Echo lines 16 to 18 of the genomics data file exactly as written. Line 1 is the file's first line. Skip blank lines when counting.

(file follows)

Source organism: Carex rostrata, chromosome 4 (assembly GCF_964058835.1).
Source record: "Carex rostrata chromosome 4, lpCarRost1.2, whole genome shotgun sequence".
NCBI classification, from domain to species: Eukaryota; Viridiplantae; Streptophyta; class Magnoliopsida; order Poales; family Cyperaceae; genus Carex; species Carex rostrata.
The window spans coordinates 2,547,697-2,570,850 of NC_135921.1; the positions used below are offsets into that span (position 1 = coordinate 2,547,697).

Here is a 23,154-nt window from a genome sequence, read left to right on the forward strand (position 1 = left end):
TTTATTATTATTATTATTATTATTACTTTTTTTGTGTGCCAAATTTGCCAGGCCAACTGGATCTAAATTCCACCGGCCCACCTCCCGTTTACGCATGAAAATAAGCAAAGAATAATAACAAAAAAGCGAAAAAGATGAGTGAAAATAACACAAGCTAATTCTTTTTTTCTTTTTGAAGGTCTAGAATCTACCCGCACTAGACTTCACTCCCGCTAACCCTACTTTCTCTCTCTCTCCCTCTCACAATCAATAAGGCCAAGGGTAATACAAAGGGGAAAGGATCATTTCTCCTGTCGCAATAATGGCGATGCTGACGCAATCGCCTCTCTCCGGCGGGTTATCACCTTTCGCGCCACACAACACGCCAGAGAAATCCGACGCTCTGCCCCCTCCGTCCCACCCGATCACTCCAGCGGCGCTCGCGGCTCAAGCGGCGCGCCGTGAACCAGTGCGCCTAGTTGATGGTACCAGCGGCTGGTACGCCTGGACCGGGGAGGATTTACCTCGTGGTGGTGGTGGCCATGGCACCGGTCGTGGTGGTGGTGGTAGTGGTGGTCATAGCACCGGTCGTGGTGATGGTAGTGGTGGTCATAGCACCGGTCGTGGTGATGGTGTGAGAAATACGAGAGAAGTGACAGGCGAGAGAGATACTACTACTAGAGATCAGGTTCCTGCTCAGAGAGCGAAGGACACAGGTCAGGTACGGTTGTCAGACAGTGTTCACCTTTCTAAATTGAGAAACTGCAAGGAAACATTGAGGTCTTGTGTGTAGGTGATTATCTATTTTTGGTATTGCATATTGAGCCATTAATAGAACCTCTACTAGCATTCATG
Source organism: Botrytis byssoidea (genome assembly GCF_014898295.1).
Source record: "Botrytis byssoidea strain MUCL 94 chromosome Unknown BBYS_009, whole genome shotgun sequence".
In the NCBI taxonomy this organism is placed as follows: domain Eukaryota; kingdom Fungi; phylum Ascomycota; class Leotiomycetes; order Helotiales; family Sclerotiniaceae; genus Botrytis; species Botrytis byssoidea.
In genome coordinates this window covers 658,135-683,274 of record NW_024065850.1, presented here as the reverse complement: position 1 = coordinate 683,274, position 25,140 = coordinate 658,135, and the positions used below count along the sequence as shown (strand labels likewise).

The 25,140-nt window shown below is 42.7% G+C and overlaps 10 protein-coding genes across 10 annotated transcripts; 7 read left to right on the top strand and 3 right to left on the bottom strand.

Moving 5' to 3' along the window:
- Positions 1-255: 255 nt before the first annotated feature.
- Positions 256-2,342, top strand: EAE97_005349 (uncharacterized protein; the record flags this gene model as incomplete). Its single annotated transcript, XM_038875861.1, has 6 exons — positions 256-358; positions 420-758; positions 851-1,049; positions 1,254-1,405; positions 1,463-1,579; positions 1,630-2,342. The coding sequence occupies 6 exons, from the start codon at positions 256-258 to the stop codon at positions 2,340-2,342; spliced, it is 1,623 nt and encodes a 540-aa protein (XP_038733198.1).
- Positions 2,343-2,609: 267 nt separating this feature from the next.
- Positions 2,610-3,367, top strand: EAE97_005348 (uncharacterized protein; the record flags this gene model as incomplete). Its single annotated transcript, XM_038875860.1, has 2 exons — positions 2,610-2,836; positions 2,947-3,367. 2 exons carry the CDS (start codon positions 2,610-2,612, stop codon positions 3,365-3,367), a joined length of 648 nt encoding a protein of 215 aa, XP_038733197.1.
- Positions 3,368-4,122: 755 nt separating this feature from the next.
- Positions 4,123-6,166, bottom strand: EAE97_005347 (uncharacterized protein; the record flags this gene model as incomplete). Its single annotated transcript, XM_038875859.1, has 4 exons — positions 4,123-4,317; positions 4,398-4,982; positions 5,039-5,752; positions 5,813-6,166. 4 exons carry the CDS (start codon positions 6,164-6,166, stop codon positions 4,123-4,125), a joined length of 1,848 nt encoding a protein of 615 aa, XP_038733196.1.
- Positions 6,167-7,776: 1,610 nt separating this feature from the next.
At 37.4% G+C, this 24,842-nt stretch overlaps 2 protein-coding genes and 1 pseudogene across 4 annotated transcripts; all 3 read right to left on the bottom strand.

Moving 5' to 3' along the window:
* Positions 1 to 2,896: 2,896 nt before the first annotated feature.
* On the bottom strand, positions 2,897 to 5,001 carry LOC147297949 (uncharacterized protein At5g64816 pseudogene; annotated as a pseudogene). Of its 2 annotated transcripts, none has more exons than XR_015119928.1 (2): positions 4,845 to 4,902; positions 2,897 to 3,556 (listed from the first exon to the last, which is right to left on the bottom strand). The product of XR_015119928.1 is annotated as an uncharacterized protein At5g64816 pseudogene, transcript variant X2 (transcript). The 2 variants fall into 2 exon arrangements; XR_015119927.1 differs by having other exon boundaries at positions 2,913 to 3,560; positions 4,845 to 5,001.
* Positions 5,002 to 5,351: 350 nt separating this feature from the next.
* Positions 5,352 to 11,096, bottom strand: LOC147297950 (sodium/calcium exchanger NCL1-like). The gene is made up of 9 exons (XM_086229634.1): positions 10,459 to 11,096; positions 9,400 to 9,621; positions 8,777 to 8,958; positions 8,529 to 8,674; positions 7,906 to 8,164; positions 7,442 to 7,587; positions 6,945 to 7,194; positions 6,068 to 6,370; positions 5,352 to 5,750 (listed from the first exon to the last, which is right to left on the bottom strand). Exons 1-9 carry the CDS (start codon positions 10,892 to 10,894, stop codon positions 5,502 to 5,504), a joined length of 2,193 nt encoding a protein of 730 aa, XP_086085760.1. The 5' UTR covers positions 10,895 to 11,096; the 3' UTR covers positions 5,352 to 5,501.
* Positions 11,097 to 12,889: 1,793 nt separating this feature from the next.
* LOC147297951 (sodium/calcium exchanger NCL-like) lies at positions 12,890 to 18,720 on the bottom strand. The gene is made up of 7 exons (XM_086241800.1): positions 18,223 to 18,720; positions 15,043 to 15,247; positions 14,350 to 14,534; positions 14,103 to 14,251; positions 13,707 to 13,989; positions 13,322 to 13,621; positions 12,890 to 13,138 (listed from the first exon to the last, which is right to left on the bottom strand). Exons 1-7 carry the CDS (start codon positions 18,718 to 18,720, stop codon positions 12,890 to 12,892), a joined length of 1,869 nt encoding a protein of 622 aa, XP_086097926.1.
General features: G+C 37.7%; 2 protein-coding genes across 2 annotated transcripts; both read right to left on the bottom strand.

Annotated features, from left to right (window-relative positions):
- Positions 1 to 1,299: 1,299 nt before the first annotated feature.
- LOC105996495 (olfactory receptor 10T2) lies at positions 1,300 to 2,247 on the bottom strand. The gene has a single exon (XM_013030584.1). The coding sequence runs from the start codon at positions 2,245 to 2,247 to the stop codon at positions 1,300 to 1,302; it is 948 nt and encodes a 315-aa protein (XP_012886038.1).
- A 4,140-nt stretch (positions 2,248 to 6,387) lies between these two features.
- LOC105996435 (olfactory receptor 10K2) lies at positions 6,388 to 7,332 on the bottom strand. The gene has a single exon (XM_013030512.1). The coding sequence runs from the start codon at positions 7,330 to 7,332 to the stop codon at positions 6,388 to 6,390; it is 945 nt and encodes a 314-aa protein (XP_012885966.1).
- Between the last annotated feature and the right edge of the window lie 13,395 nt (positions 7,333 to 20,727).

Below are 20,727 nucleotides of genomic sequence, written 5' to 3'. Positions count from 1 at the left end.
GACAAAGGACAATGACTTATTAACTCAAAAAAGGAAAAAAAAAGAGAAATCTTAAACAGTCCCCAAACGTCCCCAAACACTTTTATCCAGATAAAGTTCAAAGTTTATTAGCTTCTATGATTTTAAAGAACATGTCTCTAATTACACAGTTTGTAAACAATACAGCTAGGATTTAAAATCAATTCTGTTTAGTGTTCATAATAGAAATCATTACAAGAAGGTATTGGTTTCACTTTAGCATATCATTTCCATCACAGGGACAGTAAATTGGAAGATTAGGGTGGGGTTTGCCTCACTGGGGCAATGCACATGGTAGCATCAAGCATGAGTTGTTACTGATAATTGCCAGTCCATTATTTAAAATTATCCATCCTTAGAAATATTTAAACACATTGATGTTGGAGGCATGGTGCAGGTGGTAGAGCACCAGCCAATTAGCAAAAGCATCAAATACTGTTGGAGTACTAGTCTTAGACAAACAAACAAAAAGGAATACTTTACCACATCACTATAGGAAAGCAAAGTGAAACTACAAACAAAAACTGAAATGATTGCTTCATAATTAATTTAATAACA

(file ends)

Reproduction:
- Positions 2,610-3,367, top strand: EAE97_005348 (uncharacterized protein; the record flags this gene model as incomplete). Its single annotated transcript, XM_038875860.1, has 2 exons — positions 2,610-2,836; positions 2,947-3,367. 2 exons carry the CDS (start codon positions 2,610-2,612, stop codon positions 3,365-3,367), a joined length of 648 nt encoding a protein of 215 aa, XP_038733197.1.
- Positions 3,368-4,122: 755 nt separating this feature from the next.
- Positions 4,123-6,166, bottom strand: EAE97_005347 (uncharacterized protein; the record flags this gene model as incomplete). Its single annotated transcript, XM_038875859.1, has 4 exons — positions 4,123-4,317; positions 4,398-4,982; positions 5,039-5,752; positions 5,813-6,166. 4 exons carry the CDS (start codon positions 6,164-6,166, stop codon positions 4,123-4,125), a joined length of 1,848 nt encoding a protein of 615 aa, XP_038733196.1.